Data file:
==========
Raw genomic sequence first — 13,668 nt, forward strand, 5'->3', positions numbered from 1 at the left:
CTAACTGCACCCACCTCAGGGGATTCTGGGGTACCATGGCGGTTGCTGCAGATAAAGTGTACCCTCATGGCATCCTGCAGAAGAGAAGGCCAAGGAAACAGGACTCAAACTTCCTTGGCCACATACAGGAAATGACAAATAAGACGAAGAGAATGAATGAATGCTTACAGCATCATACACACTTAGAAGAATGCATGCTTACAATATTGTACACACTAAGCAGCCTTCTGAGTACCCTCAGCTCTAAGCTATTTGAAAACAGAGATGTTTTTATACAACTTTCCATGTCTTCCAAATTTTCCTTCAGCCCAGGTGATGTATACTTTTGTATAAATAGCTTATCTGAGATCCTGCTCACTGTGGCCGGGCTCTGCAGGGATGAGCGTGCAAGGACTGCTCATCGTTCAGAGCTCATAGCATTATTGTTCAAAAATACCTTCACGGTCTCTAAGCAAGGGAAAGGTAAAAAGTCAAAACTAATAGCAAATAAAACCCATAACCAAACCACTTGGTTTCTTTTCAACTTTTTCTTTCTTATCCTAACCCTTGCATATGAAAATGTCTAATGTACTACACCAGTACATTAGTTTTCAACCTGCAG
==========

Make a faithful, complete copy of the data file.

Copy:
Raw genomic sequence first — 13,668 nt, forward strand, 5'->3', positions numbered from 1 at the left:
CTAACTGCACCCACCTCAGGGGATTCTGGGGTACCATGGCGGTTGCTGCAGATAAAGTGTACCCTCATGGCATCCTGCAGAAGAGAAGGCCAAGGAAACAGGACTCAAACTTCCTTGGCCACATACAGGAAATGACAAATAAGACGAAGAGAATGAATGAATGCTTACAGCATCATACACACTTAGAAGAATGCATGCTTACAATATTGTACACACTAAGCAGCCTTCTGAGTACCCTCAGCTCTAAGCTATTTGAAAACAGAGATGTTTTTATACAACTTTCCATGTCTTCCAAATTTTCCTTCAGCCCAGGTGATGTATACTTTTGTATAAATAGCTTATCTGAGATCCTGCTCACTGTGGCCGGGCTCTGCAGGGATGAGCGTGCAAGGACTGCTCATCGTTCAGAGCTCATAGCATTATTGTTCAAAAATACCTTCACGGTCTCTAAGCAAGGGAAAGGTAAAAAGTCAAAACTAATAGCAAATAAAACCCATAACCAAACCACTTGGTTTCTTTTCAACTTTTTCTTTCTTATCCTAACCCTTGCATATGAAAATGTCTAATGTACTACACCAGTACATTAGTTTTCAACCTGCAG